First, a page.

Tuesday, July 30, 2013

Book Review: The Eighth Day of Creation: Makers of the Revolution in Biology

After I graduated, my Ph.D. advisor, Dr. Joel Griffitts, presented me with a book. When other students have departed the lab he gave them copies of David McCullough's 1776 or the autobiographical John Adams, by the same author. So when he threw a going-away party for me following my dissertation effense, I expected to be given one of those two books. But, to my pleasant surprise, I received The Eighth Day of Creation, by Horace Freeland Judson. The book is touted as the history of the origins of molecular biology, but it's actually two histories because Judson often takes time to describe the interviews he conducted with all of the major players in said origins. So it's a history of molecular biology and a history of Judson's meetings with the very scientists whose work he was curating.

My verdict: This is a fascinating read and rife with interesting historical details. The science is clearly explained, though I can't be sure how accessible it is to someone who has little or no background in it. Sometimes Judson's inner poet sneaks out and his prose becomes quite remarkable. But it is usually pedestrian and sometimes jumbled—you can tell he's trying to squeeze in as many historical facts and biographical remarks as he can, and sometimes he doesn't seem to notice that his writing needed some smoothing out. But when he lets his pen run free, his writing really does sing. Sometimes Judson mentions things that have either slipped out of the 'mythology' of molecular biology or that never were part of it in the first place (e.g. inside jokes). These asides were often bewildering.[1]

One other thought: I don't think it was Judson's intent, but Max Delbrück came across to me as something of a tragic figure. He was hugely influential in the history of molecular biology. His experiments with mutation in bacteriophage (which earned him a Nobel Prize) influenced Erwin Schrödinger. Schrödinger's book What Is Life? prompted a mass exodus of physicists into biology. These physicists were instrumental in developing molecular biology as a discipline and in discovering the structure of DNA, proteins, and the gene and especially how those structures contributed to function. Delbrück organized a group of scientists, informally known as the 'Phage Group', who made major advances in these areas. But Delbrück himself, it seems, got left behind. He was supportive, though skeptical, of the structure of DNA announced by Watson and Crick. But he rejected many other major advances that followed, including the discovery of lysogeny (mouse-over for definition) and messenger RNA. This made it seem to me that Delbrück was slowly marginalized because he couldn't keep up with the progress of the field.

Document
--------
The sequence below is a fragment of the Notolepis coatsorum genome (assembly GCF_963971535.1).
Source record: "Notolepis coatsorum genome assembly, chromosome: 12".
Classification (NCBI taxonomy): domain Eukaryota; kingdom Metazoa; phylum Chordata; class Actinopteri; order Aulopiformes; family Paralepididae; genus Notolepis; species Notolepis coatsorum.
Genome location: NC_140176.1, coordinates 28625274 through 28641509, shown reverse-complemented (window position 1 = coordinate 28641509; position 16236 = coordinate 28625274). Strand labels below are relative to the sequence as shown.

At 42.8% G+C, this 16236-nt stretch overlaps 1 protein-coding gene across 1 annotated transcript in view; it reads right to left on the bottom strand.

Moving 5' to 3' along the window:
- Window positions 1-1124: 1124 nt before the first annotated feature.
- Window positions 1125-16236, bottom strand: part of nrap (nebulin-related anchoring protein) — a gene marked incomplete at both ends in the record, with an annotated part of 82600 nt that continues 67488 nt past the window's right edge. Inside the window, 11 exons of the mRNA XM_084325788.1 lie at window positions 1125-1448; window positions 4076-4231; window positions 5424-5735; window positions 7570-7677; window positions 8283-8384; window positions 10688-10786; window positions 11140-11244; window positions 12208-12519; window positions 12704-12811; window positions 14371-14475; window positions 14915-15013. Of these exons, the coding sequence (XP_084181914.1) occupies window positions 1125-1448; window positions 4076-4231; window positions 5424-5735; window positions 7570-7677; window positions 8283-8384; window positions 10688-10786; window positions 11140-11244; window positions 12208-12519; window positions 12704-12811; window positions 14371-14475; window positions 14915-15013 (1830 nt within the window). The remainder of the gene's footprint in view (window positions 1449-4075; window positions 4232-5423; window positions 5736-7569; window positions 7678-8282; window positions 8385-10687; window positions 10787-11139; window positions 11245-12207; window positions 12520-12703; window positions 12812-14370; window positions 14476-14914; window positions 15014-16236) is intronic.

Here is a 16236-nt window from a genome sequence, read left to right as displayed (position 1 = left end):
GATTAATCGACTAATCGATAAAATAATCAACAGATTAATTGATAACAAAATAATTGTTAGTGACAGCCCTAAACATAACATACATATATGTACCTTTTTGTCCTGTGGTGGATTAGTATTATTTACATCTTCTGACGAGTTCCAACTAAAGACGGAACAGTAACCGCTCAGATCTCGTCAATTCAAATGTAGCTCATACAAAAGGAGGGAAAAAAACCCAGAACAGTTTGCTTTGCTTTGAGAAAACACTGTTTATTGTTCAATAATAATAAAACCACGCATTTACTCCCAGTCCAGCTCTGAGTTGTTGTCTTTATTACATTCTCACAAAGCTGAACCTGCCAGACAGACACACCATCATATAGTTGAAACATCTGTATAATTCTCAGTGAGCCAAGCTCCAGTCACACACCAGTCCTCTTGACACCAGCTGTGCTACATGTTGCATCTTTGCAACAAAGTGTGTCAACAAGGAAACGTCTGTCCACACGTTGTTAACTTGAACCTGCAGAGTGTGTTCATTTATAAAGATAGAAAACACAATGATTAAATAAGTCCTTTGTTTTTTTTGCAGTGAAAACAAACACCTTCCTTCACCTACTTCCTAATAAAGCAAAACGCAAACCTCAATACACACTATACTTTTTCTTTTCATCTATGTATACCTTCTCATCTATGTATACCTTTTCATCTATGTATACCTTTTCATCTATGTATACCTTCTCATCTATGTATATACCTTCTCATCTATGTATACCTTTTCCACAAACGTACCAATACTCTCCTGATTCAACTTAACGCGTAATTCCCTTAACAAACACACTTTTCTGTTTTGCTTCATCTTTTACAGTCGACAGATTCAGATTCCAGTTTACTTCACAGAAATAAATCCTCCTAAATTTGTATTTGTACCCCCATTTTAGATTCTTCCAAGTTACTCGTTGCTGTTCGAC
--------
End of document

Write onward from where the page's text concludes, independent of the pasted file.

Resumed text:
[1] For example, at one point Judson mentions the Pardee, Jacob, and Monod experiment and that Monod had the thought that if the first letters of their last names were used to make a Hebrew word it could only be pronounced one way. Well, I haven't been able to find much. The Hebew word פִים pîm (the letter י can also be transcribed as j) occurs in 1 Sam. 13:21 and describes a polished stone that was used as a weight standard in ancient Israel (see here). I kind of suspect that's not the word Monod was thinking of. Perhaps he's simply referring to the fact that from then on the experiment was called the PaJaMo experiment. If not, then I have no idea what this passage is refering to.

Image attributions:

A ribbon model of hemoglobin is by Benjah-bmm27, available at http://commons.wikimedia.org/wiki/File:Haemoglobin-3D-ribbons.png.

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